“I waited and he called me and said, ‘I got a guy, Hal Mumme.’ I wonder who is Hal Mumme. I had never heard of him or Valdosta State (where Mumme was coaching). But the first time I met him I knew it would work. He described his system and it looked like what I ran in high school. I told C.M. I was staying.

“I had so much confidence in coach Mumme. He made you believe in him. I knew we had the talent on the team to run that shotgun, spread offense. We just had not been able to go out and be the type of players we were.”

Couch said he was lucky not only to play for Mumme but assistant coach Mike Leach, Tony Franklin, Chris Hatcher and Sonny Dykes.

“Those guys were all great to me and they all went out and did great things,” Couch said. “That system is still thriving thanks to them and others using it now.”

Couch noted that successful NFL quarterback Patrick Mahomes, Jared Goff and Baker Mayfield are in systems with Air Raid tendencies.

“Coach Mumme and those guys at Kentucky were ahead of the times and that really benefited me,” Couch said. “It was a loose atmosphere but he (Mumme) would absolutely get on people. He had a great sense for when to push guys and when to back off. There were very few people then who believed in the Air Raid but we knew we could go into a game and light up people because we had one of the best offenses in the country.”


2025 Ky. girls class is loaded


New Kentucky women’s basketball coach Kenny Brooks knows that three of the nation’s top juniors — Sacred Heart’s ZaKiyah Johnson (No. 5), Bethlehem’s Leah Macy (No. 8) and George Rogers Clark’s Ciara Byars (No. 37) — are in the Bluegrass.

There’s also rising star Grace Mbugua, a 6-5 center at Danville Christian Academy who has received 15 offers, including Kentucky, since her play at the state tournament.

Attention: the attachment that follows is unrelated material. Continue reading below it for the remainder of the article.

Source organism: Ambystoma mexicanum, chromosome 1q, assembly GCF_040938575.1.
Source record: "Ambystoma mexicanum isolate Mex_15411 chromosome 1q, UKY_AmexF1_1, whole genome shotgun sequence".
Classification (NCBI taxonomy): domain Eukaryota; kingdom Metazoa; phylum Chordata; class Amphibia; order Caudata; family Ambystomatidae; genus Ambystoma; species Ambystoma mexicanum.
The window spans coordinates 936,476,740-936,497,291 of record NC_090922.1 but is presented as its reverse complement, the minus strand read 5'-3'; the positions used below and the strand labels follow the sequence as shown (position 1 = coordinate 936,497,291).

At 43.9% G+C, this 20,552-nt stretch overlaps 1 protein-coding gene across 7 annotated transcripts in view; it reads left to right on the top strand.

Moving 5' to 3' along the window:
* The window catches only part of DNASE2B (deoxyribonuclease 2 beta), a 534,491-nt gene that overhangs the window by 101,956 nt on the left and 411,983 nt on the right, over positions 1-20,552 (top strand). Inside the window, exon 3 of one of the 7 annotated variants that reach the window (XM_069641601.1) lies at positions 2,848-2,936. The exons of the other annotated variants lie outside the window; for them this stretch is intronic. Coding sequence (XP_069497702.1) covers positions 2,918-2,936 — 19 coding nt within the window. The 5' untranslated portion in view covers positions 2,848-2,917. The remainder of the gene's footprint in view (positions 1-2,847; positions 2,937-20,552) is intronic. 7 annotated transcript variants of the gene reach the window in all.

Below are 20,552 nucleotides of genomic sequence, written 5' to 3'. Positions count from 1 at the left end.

At his introductory press conference, I asked Brooks what his philosophy would be about in-state recruiting as he tries to restock the Kentucky roster.

“When you think about Kentucky, you think about basketball,” the former Virginia Tech coach said. “We definitely understand the importance of keeping in-state players at home.

“We also understand the importance of fit. We will look at all of it and make sure it’s going to be a great fit. Because sometimes situations, some kids just want to get away. We’ve encountered that in the state of Virginia where we have recruited and we want to make sure everything’s going to be a good fit.

“We know it is a rich country with basketball. And we definitely are aware of the young ladies (in Kentucky). We’ve actually been recruiting some of the young ladies to the point that we had conversations. We understand the importance of it and that’s going to be a priority for us but it will also be very important that we make sure everything is a good fit for our program.”

Brooks quickly found four familiar good fits for his first UK team when all-ACC guard Georgia Amoore and 6-5 center Clara Strack both transferred from Virginia Tech to UK and junior college standout Amelia Hassett and high school senior Lexi Blue flipped their commitments from Tech to UK.